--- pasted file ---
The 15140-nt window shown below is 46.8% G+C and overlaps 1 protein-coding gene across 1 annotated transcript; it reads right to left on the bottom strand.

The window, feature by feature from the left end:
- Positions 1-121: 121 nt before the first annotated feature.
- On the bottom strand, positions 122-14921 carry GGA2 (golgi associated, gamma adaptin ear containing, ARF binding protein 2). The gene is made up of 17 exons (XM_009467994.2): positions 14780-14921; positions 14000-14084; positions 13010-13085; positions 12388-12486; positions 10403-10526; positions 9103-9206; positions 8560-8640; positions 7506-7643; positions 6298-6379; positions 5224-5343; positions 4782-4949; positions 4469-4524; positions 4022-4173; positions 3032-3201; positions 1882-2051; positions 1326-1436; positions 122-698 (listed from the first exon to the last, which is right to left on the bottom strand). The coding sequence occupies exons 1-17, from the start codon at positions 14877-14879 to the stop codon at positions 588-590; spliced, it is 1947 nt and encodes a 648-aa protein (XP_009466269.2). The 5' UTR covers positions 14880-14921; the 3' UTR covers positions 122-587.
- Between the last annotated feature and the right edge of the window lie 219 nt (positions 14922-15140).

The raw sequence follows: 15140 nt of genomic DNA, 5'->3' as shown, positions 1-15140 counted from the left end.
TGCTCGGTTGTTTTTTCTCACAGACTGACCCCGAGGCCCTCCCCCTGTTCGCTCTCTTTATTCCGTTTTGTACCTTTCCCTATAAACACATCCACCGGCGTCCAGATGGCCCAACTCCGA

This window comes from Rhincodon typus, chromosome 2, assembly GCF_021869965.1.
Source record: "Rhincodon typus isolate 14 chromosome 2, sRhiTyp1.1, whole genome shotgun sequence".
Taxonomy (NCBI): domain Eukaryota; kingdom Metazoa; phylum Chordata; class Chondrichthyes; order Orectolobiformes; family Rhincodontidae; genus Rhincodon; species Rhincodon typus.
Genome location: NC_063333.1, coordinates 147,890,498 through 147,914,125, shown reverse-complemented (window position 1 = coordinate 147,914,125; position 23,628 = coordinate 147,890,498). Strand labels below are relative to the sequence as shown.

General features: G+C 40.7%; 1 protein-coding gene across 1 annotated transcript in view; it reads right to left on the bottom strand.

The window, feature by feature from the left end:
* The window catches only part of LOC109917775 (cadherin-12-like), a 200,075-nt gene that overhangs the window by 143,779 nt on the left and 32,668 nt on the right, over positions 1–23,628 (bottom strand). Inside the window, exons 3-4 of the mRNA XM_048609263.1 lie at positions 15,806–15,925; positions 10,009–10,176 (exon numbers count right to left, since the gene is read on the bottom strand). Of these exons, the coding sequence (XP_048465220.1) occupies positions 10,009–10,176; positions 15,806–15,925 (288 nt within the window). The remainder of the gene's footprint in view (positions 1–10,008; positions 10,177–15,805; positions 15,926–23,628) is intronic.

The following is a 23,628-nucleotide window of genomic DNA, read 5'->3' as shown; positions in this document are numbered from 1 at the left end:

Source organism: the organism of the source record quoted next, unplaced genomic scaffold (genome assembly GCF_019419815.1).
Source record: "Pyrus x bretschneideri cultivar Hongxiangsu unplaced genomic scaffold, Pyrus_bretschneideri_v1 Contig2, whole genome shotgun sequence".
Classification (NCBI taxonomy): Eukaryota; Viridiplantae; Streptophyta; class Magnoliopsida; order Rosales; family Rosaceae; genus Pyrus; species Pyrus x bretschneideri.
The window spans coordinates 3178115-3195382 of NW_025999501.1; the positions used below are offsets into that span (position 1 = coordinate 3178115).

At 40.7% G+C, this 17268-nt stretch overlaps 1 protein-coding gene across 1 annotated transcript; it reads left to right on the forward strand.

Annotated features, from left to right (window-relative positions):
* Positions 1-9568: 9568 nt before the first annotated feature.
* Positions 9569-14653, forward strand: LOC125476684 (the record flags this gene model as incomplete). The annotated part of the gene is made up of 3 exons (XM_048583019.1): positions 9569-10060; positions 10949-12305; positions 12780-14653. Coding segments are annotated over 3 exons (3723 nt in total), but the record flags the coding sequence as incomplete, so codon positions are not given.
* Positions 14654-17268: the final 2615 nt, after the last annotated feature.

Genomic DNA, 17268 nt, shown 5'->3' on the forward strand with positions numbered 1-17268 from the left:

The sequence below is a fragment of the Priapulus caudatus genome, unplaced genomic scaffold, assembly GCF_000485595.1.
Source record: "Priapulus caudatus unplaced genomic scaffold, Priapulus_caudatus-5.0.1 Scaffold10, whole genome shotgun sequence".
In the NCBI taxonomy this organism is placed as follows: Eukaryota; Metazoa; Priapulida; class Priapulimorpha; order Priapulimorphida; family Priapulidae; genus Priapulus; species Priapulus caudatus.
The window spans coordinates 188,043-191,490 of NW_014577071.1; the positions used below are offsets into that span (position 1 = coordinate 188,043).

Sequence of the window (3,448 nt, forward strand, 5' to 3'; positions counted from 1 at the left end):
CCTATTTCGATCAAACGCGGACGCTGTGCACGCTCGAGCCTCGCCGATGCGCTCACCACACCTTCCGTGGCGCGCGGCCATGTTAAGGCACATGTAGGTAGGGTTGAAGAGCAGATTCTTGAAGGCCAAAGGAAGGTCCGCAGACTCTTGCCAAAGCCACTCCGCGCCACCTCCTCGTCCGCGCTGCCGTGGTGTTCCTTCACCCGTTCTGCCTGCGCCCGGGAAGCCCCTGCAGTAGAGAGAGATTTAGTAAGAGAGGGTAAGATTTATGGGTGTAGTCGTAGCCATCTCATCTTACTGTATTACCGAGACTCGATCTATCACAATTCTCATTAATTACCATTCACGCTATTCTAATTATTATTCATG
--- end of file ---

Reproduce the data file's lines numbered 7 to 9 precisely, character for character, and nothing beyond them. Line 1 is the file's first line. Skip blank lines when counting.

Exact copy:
TGCTCGGTTGTTTTTTCTCACAGACTGACCCCGAGGCCCTCCCCCTGTTCGCTCTCTTTATTCCGTTTTGTACCTTTCCCTATAAACACATCCACCGGCGTCCAGATGGCCCAACTCCGA

This window comes from Rhincodon typus, chromosome 2, assembly GCF_021869965.1.
Source record: "Rhincodon typus isolate 14 chromosome 2, sRhiTyp1.1, whole genome shotgun sequence".